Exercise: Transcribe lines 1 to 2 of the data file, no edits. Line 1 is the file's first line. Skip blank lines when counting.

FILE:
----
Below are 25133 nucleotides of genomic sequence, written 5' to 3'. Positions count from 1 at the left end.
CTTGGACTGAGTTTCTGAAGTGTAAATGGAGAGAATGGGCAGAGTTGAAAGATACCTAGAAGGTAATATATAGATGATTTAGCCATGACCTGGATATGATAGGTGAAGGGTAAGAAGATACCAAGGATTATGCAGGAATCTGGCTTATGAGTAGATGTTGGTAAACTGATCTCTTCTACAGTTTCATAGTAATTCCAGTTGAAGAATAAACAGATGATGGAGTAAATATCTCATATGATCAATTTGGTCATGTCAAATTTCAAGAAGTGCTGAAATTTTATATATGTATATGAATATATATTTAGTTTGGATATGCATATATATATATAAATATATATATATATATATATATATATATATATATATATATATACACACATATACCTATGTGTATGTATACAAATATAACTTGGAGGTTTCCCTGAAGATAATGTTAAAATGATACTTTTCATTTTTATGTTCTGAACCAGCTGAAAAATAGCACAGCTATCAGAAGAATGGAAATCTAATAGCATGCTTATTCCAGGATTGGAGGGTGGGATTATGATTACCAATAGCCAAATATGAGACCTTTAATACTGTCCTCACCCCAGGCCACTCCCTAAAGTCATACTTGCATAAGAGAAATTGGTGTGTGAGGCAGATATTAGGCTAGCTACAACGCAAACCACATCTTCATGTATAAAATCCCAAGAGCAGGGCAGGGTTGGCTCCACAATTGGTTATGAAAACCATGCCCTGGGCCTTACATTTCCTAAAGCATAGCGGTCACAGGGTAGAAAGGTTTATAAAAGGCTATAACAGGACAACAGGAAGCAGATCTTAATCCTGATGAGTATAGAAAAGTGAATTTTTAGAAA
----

Below are 25133 nucleotides of genomic sequence, written 5' to 3'. Positions count from 1 at the left end.
CTTGGACTGAGTTTCTGAAGTGTAAATGGAGAGAATGGGCAGAGTTGAAAGATACCTAGAAGGTAATATATAGATGATTTAGCCATGACCTGGATATGATAGGTGAAGGGTAAGAAGATACCAAGGATTATGCAGGAATCTGGCTTATGAGTAGATGTTGGTAAACTGATCTCTTCTACAGTTTCATAGTAATTCCAGTTGAAGAATAAACAGATGATGGAGTAAATATCTCATATGATCAATTTGGTCATGTCAAATTTCAAGAAGTGCTGAAATTTTATATATGTATATGAATATATATTTAGTTTGGATATGCATATATATATATAAATATATATATATATATATATATATATATATATATATATATATACACACATATACCTATGTGTATGTATACAAATATAACTTGGAGGTTTCCCTGAAGATAATGTTAAAATGATACTTTTCATTTTTATGTTCTGAACCAGCTGAAAAATAGCACAGCTATCAGAAGAATGGAAATCTAATAGCATGCTTATTCCAGGATTGGAGGGTGGGATTATGATTACCAATAGCCAAATATGAGACCTTTAATACTGTCCTCACCCCAGGCCACTCCCTAAAGTCATACTTGCATAAGAGAAATTGGTGTGTGAGGCAGATATTAGGCTAGCTACAACGCAAACCACATCTTCATGTATAAAATCCCAAGAGCAGGGCAGGGTTGGCTCCACAATTGGTTATGAAAACCATGCCCTGGGCCTTACATTTCCTAAAGCATAGCGGTCACAGGGTAGAAAGGTTTATAAAAGGCTATAACAGGACAACAGGAAGCAGATCTTAATCCTGATGAGTATAGAAAAGTGAATTTTTAGAAA